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About Tux Machines

Thursday, 30 Mar 17 - Tux Machines is a community-driven public service/news site which has been around for over a decade and primarily focuses on GNU/LinuxSubscribe now Syndicate content

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some howtos:

Filed under
HowTos
  • A newbies guide to Fdisk

  • How-to Install Google Earth in Ubuntu
  • Upgrading NVIDIA Drivers in Debian Lenny
  • Linux Shell, Bash tutorial
  • Using Mozilla Prism on Linux
  • How to install deb packages
  • Migrating mailman lists
  • Shell Scripting 101

openSUSE Weekly News, Issue 1

Filed under
SUSE

opensuse news: We are very glad to be able to announce the first ever issue of the openSUSE Weekly News newsletter. The aim of the newsletter is to summarise all the finer details occurring in and around the openSUSE Community.

Big news from Zonbu - The Zonbu Notebook!

Filed under
Linux
Hardware

arsgeek: I’ve just heard from the Zonbu folks this morning and they let me know that as of today Zonbu is releasing a notebook version of their low power, environmentally friendly desktop.

Hans Reiser Portrayed as 'Stressed' Before Nina Vanished, Jurors Bored

Filed under
Reiser

wired.com: A local politician took the witness stand in the Hans Reiser murder trial Wednesday, offering testimony that the defendant was "stressed" and growing deeply frustrated with the divorce courts that had awarded legal custody of their children to his wife.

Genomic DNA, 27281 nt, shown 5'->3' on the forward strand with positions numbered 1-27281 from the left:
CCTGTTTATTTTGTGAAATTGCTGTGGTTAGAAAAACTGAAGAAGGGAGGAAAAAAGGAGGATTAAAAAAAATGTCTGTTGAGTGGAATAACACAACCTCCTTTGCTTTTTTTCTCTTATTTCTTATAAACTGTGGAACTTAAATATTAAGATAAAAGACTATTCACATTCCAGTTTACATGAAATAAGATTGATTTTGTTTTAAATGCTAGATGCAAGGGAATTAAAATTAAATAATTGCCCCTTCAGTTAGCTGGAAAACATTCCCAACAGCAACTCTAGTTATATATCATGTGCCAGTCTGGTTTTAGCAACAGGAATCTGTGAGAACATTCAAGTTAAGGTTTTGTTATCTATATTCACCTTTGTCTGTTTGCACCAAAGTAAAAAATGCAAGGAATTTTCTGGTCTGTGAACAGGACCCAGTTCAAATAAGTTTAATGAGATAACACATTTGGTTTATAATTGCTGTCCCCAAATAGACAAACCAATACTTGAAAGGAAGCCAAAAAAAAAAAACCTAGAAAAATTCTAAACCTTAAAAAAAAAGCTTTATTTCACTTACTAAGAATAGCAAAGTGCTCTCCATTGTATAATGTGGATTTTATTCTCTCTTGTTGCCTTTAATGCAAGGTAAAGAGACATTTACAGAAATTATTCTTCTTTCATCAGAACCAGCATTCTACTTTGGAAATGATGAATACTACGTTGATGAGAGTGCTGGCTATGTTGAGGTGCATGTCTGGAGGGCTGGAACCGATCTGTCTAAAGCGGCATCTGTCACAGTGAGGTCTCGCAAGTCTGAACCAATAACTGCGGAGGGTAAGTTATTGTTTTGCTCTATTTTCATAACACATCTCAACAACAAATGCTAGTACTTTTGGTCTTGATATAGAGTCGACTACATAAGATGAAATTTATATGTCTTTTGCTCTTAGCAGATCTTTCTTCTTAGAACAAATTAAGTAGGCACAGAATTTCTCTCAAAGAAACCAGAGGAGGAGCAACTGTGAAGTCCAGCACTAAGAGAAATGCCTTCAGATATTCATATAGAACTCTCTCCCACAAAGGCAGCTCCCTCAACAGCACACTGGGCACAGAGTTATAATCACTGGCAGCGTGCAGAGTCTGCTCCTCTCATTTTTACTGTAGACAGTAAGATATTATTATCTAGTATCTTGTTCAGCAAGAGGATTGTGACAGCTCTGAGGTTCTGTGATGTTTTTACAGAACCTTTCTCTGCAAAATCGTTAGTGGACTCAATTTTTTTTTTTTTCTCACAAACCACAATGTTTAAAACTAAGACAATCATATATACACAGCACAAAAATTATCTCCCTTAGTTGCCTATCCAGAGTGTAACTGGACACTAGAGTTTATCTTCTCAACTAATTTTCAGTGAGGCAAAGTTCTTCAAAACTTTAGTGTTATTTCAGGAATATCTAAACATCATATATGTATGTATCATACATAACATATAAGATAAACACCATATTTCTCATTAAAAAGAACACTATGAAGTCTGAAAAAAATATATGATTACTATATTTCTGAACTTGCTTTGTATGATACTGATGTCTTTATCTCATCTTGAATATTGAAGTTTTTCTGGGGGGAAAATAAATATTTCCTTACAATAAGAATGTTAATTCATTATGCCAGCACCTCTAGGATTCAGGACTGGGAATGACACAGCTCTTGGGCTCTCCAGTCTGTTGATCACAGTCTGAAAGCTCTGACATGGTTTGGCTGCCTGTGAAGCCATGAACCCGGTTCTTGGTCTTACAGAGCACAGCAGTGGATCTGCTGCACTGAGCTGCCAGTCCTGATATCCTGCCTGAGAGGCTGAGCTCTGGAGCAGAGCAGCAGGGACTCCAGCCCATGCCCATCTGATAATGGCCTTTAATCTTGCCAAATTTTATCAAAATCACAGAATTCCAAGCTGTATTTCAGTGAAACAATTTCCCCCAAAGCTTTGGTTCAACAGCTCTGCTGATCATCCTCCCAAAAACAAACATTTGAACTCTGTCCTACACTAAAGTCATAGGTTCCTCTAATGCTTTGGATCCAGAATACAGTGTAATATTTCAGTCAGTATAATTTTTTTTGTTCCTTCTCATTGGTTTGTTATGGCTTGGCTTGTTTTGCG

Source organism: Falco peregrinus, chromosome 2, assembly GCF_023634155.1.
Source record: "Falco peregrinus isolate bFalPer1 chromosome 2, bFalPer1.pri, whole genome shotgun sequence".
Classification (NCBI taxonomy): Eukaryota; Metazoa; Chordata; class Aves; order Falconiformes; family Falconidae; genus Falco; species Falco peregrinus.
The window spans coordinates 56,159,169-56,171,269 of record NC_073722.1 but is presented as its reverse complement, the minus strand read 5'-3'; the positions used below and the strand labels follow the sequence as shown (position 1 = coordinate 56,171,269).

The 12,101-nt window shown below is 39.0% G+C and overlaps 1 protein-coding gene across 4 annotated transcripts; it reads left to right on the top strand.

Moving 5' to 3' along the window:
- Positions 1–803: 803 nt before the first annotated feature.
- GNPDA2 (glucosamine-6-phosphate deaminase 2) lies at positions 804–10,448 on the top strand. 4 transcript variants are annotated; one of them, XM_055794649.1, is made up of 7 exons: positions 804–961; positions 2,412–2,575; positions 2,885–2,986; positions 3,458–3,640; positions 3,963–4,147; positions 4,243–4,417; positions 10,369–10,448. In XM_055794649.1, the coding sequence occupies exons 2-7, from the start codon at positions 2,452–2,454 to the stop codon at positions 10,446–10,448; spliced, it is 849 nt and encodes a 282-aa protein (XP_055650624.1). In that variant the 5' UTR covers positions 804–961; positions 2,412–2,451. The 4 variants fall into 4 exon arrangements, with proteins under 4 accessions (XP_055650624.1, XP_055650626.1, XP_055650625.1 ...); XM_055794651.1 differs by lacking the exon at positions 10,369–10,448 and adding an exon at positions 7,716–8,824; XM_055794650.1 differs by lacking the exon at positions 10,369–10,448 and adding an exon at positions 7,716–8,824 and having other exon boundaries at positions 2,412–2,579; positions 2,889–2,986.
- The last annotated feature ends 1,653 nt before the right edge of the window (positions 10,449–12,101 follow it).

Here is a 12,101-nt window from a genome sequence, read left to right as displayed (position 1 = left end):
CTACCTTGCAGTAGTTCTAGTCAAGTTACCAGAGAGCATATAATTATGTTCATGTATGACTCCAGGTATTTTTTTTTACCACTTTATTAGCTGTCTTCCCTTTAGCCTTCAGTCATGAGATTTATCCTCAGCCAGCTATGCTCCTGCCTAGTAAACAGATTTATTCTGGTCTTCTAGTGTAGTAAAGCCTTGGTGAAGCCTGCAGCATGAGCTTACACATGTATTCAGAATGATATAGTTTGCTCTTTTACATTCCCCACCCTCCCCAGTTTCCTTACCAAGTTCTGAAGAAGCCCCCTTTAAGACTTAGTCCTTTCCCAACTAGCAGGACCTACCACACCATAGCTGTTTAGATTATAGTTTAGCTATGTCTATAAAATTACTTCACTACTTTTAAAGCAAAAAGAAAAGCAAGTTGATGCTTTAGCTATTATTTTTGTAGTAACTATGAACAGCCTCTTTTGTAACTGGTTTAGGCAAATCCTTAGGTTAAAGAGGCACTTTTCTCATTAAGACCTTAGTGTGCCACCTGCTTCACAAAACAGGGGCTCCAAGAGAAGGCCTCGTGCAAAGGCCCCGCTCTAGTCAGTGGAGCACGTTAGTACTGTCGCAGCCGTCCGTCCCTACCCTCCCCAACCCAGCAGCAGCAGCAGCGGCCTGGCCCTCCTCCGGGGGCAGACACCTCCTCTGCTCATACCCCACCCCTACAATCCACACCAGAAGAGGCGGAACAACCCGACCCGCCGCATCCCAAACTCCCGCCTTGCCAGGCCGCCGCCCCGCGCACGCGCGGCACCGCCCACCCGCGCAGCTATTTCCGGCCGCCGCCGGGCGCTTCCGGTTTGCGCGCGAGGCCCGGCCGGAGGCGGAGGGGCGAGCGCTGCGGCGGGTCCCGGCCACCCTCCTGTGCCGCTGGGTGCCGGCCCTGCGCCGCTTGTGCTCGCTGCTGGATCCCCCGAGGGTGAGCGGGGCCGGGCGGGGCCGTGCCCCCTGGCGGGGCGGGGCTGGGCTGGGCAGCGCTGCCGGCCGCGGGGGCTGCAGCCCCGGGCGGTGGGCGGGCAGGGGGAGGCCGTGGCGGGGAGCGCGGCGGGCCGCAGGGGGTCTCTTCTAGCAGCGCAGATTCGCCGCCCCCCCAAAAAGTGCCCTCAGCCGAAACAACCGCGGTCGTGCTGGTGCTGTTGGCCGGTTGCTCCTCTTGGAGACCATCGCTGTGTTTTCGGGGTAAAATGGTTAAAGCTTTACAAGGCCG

Is Being 'Gutsy' All It Takes?

Filed under
Ubuntu

serverwatch.com: A number of pundits like to bemoan Linux's supposed lack of an integrated server stack and wail about the difficulty of figuring out what is needed, how toilsome it is to install all the pieces separately, and how arduous it is to configure everything after you have found and installed all the separate pieces. Fortunately they're wrong.

Konqueror: doing it all from one interface

Filed under
KDE

Free Software Magazine: Buried treasure is the most fun, so let’s get that spade out and start digging for a few Konqueror gems. One of the first, best and simplest things you can do is to get an easy speed boost.

Putting Linux in Perspective

Filed under
Linux

Linux Journal: While I was cleaning up my office I ran into the March 1986 issue of UNIX/WORLD, a long-since deceased magazine. I had saved this particular magazine because I am the author of the article featured on the cover: The Unix System on the IBM PC. While what I am writing here may sound like humor, it actually is real. That is, it is about what has happened in the last 20 years.

Enabling Compiz Fusion On An Ubuntu 7.10 Desktop (NVIDIA GeForce FX 5200)

Filed under
Ubuntu
HowTos

This tutorial shows how you can enable Compiz Fusion on an Ubuntu 7.10 (Gutsy Gibbon) desktop (I am using an NVIDIA GeForce FX 5200 graphics card). With Compiz Fusion you can use beautiful 3D effects like wobbly windows or a desktop cube on your desktop.

today's leftovers

Filed under
News
  • gnome is humans; jeff is human; murray is violating the no asshole rule

  • KDE 4 preview
  • New Drupal book: Drupal 5 Themes
  • Mozilla Landscape 2008
  • Asus resolves Eee GPL violation, releases asus_acpi code changes
  • 2nd Linux Foundation Summit In Texas
  • Conspiracy to Suppress KDE, in action
  • Desktop Linux: Look Beyond Wal-Mart
  • Why Linus Isn't "Competing"
  • Dual Booting: ASUS Customised Xandros OS & Ubuntu 7.04/ Feisty Fawn on The ASUS EEE PC 701
  • Ubuntu vs. That Other OS
  • It's the Directory, Stupid

some howtos: